The world premiere of Our Present Charter by Nico Muhly will take place on December 18 as part of the Temple Winter Festival held at Temple Church, London. The sixteen minute work is scored for SATB chorus and organ, with soloists and treble semi-chorus drawn from the main choir.
The new work is included in a concert to celebrate Christmas and the forthcoming Magna Carta celebrations in 2015. Temple Church Choir and Temple Players, with organist Greg Morris will be directed by Roger Sayer. The programme also includes works by Benjamin Britten, John Rutter, William Walton and Eric Whitacre. The evening is presented by Temple Church and Hazard Chase in Association with BBC Radio 3.
Our Present Charter is a four-movement work designed for the Temple Church in London to celebrate the sealing in 1215 of Magna Carta.
Nico Muhly says:
After a slightly mysterious introduction, the first movement sets, in a declamatory and straightforward fashion the purpose of the Magna Carta. The second movement sets, over a sequence of drones in the organ, the text “Thy kingdom come, O God!” by Lewis Hensley (1824-1905). Baritone, alto, and treble solos declaim the text, and the rest of the choir echoes certain words and syllables, creating a halo around the melody. All the voices join together towards the end of the movement in a strange parody of Victorian hymnody. The textures then dissolve until only the three soloists are left. The third movement sets the Beatitudes, but here, the music is mechanical, obsessive, and repetitive. The organ is in near-constant motion and the voices function almost percussively, repeating the word “blessed.” Eventually, the well-known text emerges in the in the basses and trebles, but we are always aware of the constant unfolding of a process that supports Christ’s words. Whereas much of Our Present Charter borrows from Britten, this movement in particular references rather explicitly David Lang’s music, particularly his exquisite little match girl passion from 2008.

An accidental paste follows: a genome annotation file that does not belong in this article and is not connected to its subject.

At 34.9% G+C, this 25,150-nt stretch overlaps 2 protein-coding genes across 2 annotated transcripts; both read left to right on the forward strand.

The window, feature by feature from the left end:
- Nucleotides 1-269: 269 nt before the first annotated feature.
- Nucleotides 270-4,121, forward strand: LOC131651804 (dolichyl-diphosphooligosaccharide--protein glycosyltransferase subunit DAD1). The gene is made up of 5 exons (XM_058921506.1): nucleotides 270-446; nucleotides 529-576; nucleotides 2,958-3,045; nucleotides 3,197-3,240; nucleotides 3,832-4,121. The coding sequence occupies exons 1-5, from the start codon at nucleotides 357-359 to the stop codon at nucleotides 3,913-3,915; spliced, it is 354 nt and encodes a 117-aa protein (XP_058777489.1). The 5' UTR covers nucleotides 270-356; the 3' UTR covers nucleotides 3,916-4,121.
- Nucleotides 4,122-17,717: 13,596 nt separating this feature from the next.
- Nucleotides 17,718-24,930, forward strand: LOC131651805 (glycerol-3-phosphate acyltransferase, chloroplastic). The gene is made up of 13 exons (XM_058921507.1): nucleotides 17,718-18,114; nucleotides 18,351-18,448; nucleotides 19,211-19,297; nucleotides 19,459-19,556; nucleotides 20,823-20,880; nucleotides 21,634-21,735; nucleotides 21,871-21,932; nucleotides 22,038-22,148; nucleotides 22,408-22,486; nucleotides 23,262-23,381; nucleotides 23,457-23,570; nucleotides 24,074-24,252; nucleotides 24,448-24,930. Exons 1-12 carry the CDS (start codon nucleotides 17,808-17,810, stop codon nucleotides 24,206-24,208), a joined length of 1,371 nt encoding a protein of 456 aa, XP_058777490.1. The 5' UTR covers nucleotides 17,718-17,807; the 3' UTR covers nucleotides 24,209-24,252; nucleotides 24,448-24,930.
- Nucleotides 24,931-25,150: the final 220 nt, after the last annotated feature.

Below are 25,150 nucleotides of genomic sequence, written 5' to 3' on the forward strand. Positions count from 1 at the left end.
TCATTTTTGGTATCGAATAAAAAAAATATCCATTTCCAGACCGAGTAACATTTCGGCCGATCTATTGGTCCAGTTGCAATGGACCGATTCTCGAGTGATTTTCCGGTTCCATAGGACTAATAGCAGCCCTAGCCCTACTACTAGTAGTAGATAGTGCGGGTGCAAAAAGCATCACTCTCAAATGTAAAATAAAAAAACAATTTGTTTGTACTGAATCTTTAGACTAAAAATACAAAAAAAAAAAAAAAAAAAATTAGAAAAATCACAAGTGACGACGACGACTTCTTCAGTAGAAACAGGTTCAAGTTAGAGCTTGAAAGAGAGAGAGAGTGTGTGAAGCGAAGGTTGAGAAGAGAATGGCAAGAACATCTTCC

Part of the brief I had from the Temple Church was to have a movement be entirely unaccompanied, and, strangely, it is the fourth and final movement here that is sung a capella. It sets MC 39-40. Here, a semi-chorus of trebles and altos sets up a gamelan-like “open” sonority of repeated cells on the text “to no,” over which the full choir intones the text in a simple, declamatory fashion. At a certain moment, the text switches suddenly, and the mechanism of the trebles goes wild: each singer intones a phrase in Latin at his own pace, resulting in an infinite chattering — a known chord, but with a complicated, ecstatic content. The piece ends with a simple recapitulation of the “open” texture from the beginning, and eventually fades away.
FIRST, We have granted to God, and by this our present Charter have confirmed, for Us and our
Heirs for ever, that the Church of England shall be free, and shall have all her whole Rights and
Liberties inviolable. We have granted also, and given to all the Freemen of our Realm, for Us and
our Heirs for ever, these Liberties under-written, to have and to hold to them and their Heirs, of
Us and our Heirs for ever.
Thy kingdom come, O God!
Thy rule, O Christ begin!
Break with thine iron rod
the tyrannies of sin!
Where is thy reign of peace,
and purity and love?
When shall all hatred cease,
as in the realms above?
When comes the promised time
that war shall be no more,
oppression, lust, and crime
shall flee thy face before?
We pray thee, Lord, arise,
and come in thy great might;
revive our longing eyes,
which languish for thy sight.
(Lewis Hensley, 1867)
Blessed are the poor in spirit:
For theirs is the kingdom of heaven.
Blessed are they that mourn:
for they shall be comforted.
Blessed are the meek:
for they shall inherit the earth.
Blessed are they which do hunger and thirst after righteousness:
for they shall be filled.
Blessed are the mercyful:
for they shall obtain mercy.
Blessed are the pure in heart:
for they shall see God.
Blessed are the peace makers:
for they shall be called the children of God.
39. No freemen shall be taken or imprisoned or disseised or exiled or in any way destroyed, nor will we go upon him nor send upon him, except by the lawful judgment of his peers or by the law of the land.
40. To no one will we sell, to no one will we refuse or delay, right or justice.
What is Magna Carta?
Magna Carta (Great Charter), also called Magna Carta Libertatum or The Great Charter of the Liberties of England, is an Angevin charter originally issued in Latin. It was sealed under oath by King John at Runnymede, on the bank of the River Thames near Windsor, England, on 15 June 1215.
Magna Carta was the first document imposed upon a King of England by a group of his subjects, the feudal barons, in an attempt to limit his powers by law and protect their rights. The charter is widely known throughout the English speaking world as an important part of the protracted historical process that led to the rule of constitutional law in England and beyond. The 1215 charter required King John to proclaim certain liberties and accept that his will was not arbitrary—for example by explicitly accepting that no ‘freeman’ (non-serf) could be punished except through the law of the land, a right that still exists under English law today.
The Magna Carta influenced common and constitutional law, as well as political representation and the development of parliament. The charter's ideals of democracy, limitation of power, equality, and freedom under law is marked by monuments and commemorative symbols at Runnymede.